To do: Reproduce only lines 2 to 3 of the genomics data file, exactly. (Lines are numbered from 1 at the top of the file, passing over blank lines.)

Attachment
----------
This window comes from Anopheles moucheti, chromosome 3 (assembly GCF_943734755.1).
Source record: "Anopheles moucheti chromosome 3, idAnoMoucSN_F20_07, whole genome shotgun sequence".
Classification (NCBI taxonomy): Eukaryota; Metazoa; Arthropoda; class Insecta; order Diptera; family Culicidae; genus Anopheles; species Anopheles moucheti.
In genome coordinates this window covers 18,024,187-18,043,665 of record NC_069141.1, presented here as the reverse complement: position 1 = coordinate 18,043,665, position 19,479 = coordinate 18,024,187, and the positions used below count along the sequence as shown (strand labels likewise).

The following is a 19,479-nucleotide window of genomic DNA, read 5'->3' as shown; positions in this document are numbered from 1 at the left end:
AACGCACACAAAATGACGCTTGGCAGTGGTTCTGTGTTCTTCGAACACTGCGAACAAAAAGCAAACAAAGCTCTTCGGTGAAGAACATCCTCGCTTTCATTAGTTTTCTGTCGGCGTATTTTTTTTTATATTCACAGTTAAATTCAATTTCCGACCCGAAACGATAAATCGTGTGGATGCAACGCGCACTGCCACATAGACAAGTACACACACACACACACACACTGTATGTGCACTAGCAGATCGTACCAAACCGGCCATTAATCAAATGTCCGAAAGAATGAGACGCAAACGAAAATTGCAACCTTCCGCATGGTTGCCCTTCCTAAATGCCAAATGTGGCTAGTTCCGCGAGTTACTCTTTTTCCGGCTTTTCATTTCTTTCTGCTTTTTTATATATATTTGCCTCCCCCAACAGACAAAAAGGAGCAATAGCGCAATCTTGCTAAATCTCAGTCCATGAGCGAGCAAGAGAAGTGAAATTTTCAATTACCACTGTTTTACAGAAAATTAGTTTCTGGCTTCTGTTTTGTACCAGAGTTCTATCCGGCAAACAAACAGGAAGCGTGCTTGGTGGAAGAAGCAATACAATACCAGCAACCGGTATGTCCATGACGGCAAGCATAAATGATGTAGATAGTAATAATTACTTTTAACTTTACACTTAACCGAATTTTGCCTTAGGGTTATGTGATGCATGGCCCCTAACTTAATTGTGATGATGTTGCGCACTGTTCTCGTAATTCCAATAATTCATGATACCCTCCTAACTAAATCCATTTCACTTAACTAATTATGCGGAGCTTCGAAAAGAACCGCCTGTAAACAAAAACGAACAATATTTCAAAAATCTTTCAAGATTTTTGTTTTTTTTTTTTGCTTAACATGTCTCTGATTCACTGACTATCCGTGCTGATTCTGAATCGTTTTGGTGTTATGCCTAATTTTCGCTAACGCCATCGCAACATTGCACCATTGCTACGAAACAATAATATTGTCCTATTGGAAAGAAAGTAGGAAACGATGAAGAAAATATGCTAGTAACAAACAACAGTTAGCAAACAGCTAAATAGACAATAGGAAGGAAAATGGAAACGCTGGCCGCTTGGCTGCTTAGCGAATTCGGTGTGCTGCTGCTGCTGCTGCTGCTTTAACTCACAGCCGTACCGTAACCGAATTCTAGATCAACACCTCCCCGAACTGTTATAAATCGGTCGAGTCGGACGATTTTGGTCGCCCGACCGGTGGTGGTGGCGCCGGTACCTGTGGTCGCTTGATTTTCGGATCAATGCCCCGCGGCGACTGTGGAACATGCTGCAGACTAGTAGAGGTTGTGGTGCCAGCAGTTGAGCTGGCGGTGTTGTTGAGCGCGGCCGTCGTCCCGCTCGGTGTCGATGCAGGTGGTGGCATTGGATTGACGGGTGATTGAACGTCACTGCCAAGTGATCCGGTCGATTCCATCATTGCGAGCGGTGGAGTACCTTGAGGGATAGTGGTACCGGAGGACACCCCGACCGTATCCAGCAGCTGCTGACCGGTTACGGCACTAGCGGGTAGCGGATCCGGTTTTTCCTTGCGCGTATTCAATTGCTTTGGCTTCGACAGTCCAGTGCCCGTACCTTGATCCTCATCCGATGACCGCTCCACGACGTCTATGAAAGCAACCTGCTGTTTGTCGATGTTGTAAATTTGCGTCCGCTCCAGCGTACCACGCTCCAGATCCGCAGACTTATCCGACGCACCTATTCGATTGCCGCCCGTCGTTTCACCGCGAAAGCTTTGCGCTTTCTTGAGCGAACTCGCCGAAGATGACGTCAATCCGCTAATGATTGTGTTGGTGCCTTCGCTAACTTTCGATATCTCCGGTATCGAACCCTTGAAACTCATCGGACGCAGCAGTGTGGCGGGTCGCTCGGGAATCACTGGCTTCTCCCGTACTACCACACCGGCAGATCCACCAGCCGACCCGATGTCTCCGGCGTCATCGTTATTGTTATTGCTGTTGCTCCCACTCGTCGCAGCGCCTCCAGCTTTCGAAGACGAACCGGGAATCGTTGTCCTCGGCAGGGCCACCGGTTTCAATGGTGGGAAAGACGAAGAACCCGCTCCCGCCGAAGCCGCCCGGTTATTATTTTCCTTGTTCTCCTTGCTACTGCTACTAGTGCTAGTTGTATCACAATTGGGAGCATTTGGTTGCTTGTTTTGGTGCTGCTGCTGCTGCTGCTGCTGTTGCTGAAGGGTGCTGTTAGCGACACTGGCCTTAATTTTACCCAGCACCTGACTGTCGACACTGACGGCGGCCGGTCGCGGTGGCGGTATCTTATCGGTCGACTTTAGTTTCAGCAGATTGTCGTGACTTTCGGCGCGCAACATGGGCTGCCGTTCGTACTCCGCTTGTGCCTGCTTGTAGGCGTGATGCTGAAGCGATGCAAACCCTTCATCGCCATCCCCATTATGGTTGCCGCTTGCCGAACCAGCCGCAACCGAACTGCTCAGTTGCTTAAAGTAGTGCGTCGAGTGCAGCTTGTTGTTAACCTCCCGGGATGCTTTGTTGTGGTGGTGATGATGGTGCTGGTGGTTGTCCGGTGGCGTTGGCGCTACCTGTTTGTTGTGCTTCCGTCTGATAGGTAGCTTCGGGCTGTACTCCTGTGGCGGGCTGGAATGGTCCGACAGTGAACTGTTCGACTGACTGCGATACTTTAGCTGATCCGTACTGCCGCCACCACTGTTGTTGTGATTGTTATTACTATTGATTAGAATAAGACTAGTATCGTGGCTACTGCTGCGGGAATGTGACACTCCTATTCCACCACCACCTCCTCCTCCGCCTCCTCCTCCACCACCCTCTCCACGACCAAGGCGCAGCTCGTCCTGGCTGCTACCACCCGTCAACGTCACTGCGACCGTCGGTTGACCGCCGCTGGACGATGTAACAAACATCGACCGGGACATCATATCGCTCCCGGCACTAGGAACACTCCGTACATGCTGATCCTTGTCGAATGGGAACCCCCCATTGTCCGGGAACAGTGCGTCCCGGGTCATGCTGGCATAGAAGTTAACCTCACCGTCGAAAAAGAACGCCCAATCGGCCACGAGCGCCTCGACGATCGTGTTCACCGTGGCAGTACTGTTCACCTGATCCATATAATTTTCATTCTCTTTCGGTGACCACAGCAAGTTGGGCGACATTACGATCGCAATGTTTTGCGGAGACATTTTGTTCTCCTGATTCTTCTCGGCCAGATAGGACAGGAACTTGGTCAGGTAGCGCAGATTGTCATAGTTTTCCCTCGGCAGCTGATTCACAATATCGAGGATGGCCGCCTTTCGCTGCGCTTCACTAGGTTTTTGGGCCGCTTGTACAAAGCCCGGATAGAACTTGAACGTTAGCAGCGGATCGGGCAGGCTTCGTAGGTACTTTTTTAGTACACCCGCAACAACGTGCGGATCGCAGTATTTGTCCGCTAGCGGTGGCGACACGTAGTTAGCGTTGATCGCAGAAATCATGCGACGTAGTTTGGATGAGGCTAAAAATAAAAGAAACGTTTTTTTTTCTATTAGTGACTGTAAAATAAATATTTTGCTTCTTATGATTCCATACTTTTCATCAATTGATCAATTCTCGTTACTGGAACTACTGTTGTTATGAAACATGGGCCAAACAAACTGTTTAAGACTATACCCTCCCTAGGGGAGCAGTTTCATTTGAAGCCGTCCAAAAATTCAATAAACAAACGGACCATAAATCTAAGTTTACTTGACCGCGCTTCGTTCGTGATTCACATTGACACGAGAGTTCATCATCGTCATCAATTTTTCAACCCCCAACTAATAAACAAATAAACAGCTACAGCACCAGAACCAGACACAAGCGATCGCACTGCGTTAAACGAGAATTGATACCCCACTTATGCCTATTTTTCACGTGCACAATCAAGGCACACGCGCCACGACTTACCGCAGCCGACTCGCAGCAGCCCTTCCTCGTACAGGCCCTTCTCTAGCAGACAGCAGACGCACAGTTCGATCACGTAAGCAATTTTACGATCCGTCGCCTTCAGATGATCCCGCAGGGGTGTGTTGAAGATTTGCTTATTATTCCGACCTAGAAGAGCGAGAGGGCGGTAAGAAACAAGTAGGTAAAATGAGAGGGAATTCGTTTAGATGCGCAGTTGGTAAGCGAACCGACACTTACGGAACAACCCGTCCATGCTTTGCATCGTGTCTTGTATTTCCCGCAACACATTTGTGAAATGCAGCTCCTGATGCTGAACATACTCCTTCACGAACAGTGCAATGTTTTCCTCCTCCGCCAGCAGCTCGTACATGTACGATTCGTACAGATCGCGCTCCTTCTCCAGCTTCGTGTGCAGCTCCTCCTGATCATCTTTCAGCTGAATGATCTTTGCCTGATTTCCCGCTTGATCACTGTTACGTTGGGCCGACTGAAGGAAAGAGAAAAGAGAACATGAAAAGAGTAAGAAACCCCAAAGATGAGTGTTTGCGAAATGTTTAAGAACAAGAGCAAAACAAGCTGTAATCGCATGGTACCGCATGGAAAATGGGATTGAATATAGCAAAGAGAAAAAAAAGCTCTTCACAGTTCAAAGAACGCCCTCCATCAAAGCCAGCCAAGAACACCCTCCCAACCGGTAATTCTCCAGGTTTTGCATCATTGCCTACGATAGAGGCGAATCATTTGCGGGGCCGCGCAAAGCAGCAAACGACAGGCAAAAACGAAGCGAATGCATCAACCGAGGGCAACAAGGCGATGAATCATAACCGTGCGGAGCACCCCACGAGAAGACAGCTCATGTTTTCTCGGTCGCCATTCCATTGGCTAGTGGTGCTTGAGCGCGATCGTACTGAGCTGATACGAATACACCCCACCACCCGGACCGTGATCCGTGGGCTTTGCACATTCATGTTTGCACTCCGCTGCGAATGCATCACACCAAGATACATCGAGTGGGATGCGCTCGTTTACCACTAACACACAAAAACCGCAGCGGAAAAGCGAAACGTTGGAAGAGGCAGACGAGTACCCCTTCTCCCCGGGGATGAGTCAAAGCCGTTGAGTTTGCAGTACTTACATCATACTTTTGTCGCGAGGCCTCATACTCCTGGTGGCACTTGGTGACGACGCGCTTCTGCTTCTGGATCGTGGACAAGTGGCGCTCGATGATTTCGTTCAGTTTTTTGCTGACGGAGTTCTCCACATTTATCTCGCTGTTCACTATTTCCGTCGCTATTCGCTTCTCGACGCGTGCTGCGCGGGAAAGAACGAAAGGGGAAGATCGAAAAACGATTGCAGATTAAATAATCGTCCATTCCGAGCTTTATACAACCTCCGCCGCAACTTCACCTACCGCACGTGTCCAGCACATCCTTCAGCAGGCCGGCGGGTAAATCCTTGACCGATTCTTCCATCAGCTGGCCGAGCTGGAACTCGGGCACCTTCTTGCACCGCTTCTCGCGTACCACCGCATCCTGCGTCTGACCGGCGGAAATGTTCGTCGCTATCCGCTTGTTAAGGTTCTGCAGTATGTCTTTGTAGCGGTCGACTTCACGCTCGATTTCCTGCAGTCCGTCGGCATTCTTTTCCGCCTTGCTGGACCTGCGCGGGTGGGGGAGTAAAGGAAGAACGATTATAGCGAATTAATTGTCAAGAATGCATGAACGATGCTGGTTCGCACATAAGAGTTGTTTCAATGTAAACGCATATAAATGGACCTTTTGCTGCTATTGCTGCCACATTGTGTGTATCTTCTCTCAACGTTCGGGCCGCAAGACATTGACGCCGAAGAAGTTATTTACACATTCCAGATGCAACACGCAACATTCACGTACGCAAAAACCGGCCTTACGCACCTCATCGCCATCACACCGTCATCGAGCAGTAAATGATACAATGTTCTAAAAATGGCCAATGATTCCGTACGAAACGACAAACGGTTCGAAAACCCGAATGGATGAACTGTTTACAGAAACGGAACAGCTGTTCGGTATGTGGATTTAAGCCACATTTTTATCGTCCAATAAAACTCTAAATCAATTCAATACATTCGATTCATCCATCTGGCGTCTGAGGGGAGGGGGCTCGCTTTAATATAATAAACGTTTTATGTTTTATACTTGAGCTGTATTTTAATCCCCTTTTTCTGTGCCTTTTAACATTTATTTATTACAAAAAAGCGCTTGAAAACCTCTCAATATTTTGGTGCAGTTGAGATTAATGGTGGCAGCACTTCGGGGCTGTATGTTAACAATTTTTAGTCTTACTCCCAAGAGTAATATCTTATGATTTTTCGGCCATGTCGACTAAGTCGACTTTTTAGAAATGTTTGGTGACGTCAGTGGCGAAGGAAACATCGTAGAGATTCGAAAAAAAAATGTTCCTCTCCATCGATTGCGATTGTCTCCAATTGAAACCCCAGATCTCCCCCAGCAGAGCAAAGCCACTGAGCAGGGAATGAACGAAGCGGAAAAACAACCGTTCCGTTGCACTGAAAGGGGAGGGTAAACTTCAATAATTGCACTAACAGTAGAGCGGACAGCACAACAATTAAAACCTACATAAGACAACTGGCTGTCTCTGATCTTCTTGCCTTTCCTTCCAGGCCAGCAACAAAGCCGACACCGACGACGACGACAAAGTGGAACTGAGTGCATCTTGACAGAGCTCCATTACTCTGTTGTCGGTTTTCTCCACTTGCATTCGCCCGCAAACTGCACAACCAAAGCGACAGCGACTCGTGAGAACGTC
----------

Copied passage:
Source record: "Anopheles moucheti chromosome 3, idAnoMoucSN_F20_07, whole genome shotgun sequence".
Classification (NCBI taxonomy): Eukaryota; Metazoa; Arthropoda; class Insecta; order Diptera; family Culicidae; genus Anopheles; species Anopheles moucheti.